i remember passionately loving everything about rotts, but have to admit i am frightened by this experience. has anyone dealt with this before, particularly in rotts? any advice for addressing this? and i think i need to be reminded why i fell in love with this breed.
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Old 05-17-2007, 09:43 PM
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anyone?
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Old 05-22-2007, 10:01 AM
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Rotts are great dogs and you just have to enjoy them for the time you are bless to be with them. I have owned three in my adult life and could never get one to live past their 11th Birthday.

They have a host of health problems and that was a enough to scare me off and I switched to Amstaffs in an attempt to get healthier and more long lived dogs.

However...in 10 years, few dogs will give you more quality love and attention as the Rottie. (IMHO)
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Old 05-22-2007, 09:17 PM
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Amstaffer couldn't of said it better. You dont have them long, but the time you do, is magical.

Spider's grandsire is 13 years old and going strong, which is NOT your usual Rottweiler age to live to, and her mother is going strong at 8. So hopefully I have gotten a line with her that will let me keep her around alot longer.

They do have a whole slew of problems, its not a breed to get if in 8 years you can't handle the thought of them not being here. Its heart breaking, but to know a Rottweiler is to love one, and you go in knowing and loving to the fullest, every moment. Cancer is the #1 Killer in Rottweilers and I have seen it take a life far too young many times.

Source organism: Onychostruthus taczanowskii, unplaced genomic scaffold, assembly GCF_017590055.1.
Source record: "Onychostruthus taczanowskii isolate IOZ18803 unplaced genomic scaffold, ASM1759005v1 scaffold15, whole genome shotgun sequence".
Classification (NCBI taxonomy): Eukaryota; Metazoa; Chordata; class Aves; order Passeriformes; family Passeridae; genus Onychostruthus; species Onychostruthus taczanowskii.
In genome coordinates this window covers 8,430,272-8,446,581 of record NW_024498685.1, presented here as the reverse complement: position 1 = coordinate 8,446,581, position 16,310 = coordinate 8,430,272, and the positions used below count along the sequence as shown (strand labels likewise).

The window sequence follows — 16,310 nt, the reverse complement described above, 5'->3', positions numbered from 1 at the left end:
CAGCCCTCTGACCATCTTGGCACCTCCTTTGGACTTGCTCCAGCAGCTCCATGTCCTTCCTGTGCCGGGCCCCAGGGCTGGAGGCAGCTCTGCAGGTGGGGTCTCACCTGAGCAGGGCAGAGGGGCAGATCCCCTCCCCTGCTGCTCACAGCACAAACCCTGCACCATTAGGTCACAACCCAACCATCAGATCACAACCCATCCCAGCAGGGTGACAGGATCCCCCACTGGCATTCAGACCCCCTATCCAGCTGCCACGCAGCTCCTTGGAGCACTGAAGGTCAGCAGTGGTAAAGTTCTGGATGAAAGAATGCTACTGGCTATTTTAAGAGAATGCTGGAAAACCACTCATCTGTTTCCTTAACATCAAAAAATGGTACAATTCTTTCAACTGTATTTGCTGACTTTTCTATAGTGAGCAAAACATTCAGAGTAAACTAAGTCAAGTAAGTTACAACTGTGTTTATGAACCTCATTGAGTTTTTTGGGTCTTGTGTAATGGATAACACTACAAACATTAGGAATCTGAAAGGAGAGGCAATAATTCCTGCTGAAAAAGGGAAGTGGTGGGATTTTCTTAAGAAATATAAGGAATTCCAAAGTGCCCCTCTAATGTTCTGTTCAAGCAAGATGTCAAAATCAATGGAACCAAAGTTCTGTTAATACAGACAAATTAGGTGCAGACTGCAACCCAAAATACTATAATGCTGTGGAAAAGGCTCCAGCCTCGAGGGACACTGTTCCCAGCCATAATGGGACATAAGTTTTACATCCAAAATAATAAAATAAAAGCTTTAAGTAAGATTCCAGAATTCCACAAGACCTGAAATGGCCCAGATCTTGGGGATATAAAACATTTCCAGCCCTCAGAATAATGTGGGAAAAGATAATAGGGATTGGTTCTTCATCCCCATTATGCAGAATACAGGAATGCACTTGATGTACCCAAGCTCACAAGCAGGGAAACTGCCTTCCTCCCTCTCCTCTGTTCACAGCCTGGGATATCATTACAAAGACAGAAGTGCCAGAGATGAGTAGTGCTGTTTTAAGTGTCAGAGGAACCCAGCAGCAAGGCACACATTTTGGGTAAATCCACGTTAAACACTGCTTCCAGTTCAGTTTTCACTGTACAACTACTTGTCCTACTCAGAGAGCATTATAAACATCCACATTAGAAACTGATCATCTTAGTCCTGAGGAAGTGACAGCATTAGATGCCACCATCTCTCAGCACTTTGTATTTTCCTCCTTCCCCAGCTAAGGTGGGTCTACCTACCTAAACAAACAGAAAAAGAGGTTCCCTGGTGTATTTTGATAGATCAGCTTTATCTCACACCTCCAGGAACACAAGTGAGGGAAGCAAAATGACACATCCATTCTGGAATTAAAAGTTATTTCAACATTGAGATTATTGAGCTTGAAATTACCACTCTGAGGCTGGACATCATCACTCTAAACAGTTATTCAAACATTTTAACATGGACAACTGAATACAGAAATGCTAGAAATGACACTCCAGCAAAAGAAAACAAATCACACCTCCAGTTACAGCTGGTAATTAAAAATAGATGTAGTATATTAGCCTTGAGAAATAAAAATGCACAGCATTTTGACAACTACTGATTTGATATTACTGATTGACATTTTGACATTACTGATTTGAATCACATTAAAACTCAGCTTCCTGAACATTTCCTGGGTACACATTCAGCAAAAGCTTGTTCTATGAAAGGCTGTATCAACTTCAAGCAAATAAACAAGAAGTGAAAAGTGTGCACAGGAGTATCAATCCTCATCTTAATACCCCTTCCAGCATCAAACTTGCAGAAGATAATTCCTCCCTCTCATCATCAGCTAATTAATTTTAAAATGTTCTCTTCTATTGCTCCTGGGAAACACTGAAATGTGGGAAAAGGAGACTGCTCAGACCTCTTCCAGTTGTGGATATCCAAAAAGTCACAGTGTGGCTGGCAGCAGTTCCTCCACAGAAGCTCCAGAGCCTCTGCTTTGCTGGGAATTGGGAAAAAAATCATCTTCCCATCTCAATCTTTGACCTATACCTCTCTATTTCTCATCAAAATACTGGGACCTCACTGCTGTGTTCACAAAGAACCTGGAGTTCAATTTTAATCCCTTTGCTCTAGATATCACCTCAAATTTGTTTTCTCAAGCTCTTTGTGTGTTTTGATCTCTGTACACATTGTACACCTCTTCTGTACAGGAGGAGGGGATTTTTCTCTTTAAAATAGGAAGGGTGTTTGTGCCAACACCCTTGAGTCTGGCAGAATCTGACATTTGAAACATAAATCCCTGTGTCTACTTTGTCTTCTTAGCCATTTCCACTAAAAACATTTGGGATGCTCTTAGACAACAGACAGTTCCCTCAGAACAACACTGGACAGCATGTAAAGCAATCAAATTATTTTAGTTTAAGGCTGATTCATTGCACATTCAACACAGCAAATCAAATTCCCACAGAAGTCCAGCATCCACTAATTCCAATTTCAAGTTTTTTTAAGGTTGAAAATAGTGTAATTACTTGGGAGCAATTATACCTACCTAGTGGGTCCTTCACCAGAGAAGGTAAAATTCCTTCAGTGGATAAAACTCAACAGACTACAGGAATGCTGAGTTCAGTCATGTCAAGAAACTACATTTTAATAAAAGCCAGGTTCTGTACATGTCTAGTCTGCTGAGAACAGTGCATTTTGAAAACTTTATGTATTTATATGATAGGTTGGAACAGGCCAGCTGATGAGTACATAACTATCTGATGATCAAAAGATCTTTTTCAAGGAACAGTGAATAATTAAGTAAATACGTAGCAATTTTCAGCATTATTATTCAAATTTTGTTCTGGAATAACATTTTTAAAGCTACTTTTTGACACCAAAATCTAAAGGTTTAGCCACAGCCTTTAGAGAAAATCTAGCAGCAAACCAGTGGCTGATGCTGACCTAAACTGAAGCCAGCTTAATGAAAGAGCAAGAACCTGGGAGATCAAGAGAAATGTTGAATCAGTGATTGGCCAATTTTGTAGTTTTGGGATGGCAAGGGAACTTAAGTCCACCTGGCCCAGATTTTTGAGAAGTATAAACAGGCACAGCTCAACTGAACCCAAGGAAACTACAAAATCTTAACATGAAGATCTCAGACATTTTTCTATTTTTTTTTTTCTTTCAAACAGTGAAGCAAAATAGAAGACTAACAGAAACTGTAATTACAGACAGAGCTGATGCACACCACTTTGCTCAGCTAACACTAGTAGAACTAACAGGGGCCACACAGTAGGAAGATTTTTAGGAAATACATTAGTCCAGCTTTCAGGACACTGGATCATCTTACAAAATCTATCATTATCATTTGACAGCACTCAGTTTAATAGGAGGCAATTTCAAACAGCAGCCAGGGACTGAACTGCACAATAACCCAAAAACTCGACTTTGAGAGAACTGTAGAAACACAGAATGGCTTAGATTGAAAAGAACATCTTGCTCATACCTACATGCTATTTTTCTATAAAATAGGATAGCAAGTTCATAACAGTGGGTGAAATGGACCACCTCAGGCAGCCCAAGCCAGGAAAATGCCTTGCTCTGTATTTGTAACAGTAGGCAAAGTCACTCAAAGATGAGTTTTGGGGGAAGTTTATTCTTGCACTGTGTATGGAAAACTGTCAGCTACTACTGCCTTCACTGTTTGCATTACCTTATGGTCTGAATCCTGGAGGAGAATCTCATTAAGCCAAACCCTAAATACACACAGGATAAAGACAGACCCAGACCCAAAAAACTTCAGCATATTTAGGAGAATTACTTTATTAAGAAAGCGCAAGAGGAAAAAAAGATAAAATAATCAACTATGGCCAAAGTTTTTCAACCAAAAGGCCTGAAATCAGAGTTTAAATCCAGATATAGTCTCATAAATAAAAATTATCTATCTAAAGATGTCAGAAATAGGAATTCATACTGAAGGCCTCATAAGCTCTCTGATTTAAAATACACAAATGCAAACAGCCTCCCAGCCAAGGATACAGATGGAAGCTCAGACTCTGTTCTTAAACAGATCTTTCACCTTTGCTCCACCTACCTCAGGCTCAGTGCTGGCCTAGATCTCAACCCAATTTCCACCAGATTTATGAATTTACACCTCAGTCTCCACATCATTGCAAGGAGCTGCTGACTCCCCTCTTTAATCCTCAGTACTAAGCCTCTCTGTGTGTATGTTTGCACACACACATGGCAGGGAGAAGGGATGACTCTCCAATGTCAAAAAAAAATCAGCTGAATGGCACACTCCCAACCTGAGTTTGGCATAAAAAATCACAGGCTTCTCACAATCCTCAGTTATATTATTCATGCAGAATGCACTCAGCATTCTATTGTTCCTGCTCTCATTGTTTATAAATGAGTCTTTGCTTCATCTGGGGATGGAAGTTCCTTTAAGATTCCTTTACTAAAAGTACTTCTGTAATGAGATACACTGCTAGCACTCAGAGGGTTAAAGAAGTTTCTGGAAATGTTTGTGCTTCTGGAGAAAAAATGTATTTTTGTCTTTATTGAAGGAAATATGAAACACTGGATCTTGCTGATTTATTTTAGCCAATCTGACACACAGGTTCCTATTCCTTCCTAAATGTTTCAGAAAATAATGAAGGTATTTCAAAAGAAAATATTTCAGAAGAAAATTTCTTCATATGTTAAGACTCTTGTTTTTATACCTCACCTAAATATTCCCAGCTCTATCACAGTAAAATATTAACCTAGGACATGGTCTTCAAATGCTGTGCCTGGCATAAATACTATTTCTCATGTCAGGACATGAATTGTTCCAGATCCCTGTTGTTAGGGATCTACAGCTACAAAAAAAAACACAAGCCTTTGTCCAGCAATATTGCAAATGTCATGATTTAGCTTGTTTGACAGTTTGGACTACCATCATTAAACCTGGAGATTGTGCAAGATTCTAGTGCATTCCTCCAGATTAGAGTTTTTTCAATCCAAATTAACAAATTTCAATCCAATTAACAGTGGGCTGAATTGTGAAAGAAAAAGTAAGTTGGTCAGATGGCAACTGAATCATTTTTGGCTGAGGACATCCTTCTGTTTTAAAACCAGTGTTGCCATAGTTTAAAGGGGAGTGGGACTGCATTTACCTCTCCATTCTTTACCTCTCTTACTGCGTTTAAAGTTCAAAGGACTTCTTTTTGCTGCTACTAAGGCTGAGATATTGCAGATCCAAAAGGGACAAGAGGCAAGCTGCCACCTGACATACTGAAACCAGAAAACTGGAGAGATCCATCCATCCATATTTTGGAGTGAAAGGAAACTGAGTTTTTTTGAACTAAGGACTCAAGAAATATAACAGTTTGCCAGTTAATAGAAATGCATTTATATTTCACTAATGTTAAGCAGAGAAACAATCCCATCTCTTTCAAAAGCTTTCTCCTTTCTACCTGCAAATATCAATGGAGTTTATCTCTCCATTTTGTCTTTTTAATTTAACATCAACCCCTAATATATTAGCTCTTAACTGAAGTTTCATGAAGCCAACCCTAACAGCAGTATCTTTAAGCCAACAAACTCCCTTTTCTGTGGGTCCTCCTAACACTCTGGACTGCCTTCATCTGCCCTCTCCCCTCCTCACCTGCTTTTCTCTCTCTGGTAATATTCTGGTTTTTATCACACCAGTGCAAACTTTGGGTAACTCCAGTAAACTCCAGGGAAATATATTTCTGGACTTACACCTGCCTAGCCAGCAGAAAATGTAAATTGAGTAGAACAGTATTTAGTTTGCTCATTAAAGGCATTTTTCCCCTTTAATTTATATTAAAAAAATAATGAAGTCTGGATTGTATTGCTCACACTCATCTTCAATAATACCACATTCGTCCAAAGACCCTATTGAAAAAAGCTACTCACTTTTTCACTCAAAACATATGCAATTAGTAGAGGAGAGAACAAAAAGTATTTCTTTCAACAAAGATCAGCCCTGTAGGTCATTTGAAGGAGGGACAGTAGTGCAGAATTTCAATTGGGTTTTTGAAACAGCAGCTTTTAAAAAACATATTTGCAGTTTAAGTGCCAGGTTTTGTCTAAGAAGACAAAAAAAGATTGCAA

As far as what you stated about your girls temp, whos to say what it was. I haven't expereinced a change in temp like that, so I can't speak from expereince.
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Old 05-23-2007, 01:58 PM
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thanks guys. you are right about the amazing love of a rott. which is why i would be tempted to go there again!
i can handle the thought of losing one in 8 years - but in my case it was only after having her 10 months.. and a sick dog is one thing, but a dog that wants to eat people randomly through the day was super harsh.
i guess my concern is wondering how prevalent this kind of hormonal/temperament issue is in the breed now...
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Old 05-23-2007, 03:37 PM
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If you acquire a puppy from a sensible responsible breeder, and if you pay attention to early training and socialization, you should not have to worry about this sort of temperament flaw.

I don't find it common in the breed at all.

I am so sorry about your awful experience, and can't blame you for feeling as you do.
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Old 05-24-2007, 06:30 PM
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thanks!

good to hear its not common, gives me hope.